UX within the open source community

Right. I’m going to use Git hub. OK? Never mind why, I have to use it and I’m actually kind of psyched to try it out, since I’m not a programmer and not really used to it, but since it sounds like a good idea, here I go.

I’m greeted with a tutorial, which is pretty cool. I go to step 1, and it’s this:

Super! So, I click the link and, for reasons not immediately apparent, I’m no longer at github.com, I’m now at git-scm.com. OK, fine, I’m not frazzled by a different URL and completely different website layout and graphics, because, hey, there’s a big box that reads:

Hey, that’s clear enough, latest version is 1.7.7.4 and I have a Mac, so here I go. Click.

What the…? So… let’s see. Latest version is 1.7.7.4, but when I clicked the Mac icon I got three files, one is labeled 1.7.7.3, so I know it’s not the latest and the description mentions Snow Leopard, but I have Lion. Does it matter? No idea.

Sure, I could have read the release notes, but who does that?

Also, what the hell are the other files? There’s no mention to them anywhere, thus far. Do I need them? What do they do? What are “Finder Droplets”? I have no idea.

OK, I’ll bite. I click the file and get sent to another page. There’s a QR code in the middle of the page. I have absolutely no idea what it does and I suppose it doesn’t matter, because there isn’t a legend or any explanation. I guess you have to be in on it to understand.

I download the DMG, mount it, run the installer. No sweat. It’s not horribly difficult, but I’ve been through this many times, with different software and I always wonder… who makes this? Why do they feel that this makes sense?

This, to me, is one of the problems with open source stuff. It’s a great community that puts out great software, but at the same time, the experience sucks. It’s always fragmented. You have to get this thing from here, that thing from there. Then, you need to configure some obscure stuff on your computer. You jump through different sites, which all look different and, sooner or later, you land on a directory listing longer than your forearm where you have to go through weird filenames to try to figure out which you should be using. In this example, as it turns out, I was told to use 1.7.7.4 and could only get 1.7.7.3, but, luckily enough, there weren’t dozens of weirdly labelled packages, such as alpha, beta, rc, and what have you. It’s ok, I’ve been around enough, I know these things, I’ve setup my share of Gentoo-based Squid proxies and mail servers, but it’s not about me.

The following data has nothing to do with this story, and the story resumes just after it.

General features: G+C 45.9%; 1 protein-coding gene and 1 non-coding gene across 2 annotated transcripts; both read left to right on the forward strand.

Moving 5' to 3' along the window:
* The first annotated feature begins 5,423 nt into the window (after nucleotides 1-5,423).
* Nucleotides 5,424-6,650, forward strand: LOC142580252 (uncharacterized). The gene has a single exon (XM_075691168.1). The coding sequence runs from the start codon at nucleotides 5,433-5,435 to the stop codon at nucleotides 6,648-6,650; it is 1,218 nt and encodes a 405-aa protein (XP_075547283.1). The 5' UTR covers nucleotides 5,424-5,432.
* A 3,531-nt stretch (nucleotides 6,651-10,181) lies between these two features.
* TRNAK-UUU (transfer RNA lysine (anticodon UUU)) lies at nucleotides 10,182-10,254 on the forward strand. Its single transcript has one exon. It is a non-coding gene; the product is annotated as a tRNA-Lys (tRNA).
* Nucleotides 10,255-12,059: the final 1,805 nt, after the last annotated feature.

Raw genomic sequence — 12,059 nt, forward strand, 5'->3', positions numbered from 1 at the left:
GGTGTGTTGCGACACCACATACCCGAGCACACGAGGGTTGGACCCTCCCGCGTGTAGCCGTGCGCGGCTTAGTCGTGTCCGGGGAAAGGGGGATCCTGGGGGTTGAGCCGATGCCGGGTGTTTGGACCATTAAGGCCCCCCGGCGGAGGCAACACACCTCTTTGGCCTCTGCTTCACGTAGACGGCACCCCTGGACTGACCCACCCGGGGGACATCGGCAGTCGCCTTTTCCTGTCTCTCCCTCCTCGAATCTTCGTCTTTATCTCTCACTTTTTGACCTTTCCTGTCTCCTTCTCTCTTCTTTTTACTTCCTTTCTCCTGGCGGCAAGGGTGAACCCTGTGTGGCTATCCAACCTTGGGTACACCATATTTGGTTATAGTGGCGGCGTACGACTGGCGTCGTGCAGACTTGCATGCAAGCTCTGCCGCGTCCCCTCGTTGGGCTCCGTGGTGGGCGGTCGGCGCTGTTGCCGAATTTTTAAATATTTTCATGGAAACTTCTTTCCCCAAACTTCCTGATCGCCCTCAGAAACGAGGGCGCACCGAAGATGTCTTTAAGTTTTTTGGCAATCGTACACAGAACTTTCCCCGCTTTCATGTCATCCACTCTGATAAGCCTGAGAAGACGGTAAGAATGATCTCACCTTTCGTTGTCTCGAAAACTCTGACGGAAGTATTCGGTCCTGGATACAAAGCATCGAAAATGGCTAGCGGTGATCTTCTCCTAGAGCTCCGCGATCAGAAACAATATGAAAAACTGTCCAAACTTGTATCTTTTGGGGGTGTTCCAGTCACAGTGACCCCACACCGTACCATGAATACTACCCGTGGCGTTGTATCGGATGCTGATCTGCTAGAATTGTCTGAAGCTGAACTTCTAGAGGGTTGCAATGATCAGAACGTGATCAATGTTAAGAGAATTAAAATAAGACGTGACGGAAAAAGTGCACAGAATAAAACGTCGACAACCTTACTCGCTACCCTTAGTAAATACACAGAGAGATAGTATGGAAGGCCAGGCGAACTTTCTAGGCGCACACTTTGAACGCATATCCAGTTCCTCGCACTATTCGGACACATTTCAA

It’s about everyone else. It’s not by accident that I emboldened that sentence up there. If you’re not in on it, your screwed. You’re going to eventually give up or spend an afternoon reading documentation to do something basic.

Software should be about the people; people use most software – only a fraction of it is just used by machines – and even though the Open Source community has improved a bit in what comes to user experience, it still remains a paradoxically closed universe that warmly welcomes hackers (yes, I mean actual hackers, not Hollywood hackers), and hobbyists, but leaves out the common Joe.

PS: I work surrounded by brilliant web developers and systems guys and I’m sure most of them would just roll their eyes at this post. Which just goes to show how right I am.

2 thoughts on “UX within the open source community

  1. Your article is true and I would tend to agree with you.

    There is just a little tiny thing, while you bitch about opensource fragmented communities, you don’t show how it should be done, you just bitch about the whole process.

    Yes you have a MAC, you’re the minority here, just like me with Linux.

    If you were to resolve that ‘problem’, how would you do it?

    I would like to hear how the UX experts deal with large scale projects, really, I’m interested in knowing.

    Luis

    1. I didn’t want to sound bitchy, but anyway. I’m not sure there’s a solution without tighter control, and that control would actually not be beneficial for the open source community.

      You have some better integrated projects, such as Mozilla, where you feel a little more at home when trying to get Firefox, for example.

      Maybe there’s nothing wrong with that fragmentation, but then again, maybe most open source software will remain out of the mass adoption markets because of it.

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